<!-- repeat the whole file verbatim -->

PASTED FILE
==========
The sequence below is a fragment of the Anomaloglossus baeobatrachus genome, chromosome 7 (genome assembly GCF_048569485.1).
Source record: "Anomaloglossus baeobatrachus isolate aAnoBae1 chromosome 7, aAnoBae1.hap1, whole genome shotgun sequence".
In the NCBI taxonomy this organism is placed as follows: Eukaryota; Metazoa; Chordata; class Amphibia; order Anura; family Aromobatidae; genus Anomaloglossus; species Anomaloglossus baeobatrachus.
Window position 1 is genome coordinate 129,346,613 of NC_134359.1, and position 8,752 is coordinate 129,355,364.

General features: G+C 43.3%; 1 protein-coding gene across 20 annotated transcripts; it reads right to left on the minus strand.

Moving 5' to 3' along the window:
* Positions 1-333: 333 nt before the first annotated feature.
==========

The sequence below is a fragment of the Anomaloglossus baeobatrachus genome, chromosome 7 (genome assembly GCF_048569485.1).
Source record: "Anomaloglossus baeobatrachus isolate aAnoBae1 chromosome 7, aAnoBae1.hap1, whole genome shotgun sequence".
In the NCBI taxonomy this organism is placed as follows: Eukaryota; Metazoa; Chordata; class Amphibia; order Anura; family Aromobatidae; genus Anomaloglossus; species Anomaloglossus baeobatrachus.
Window position 1 is genome coordinate 129,346,613 of NC_134359.1, and position 8,752 is coordinate 129,355,364.

General features: G+C 43.3%; 1 protein-coding gene across 20 annotated transcripts; it reads right to left on the minus strand.

Moving 5' to 3' along the window:
* Positions 1-333: 333 nt before the first annotated feature.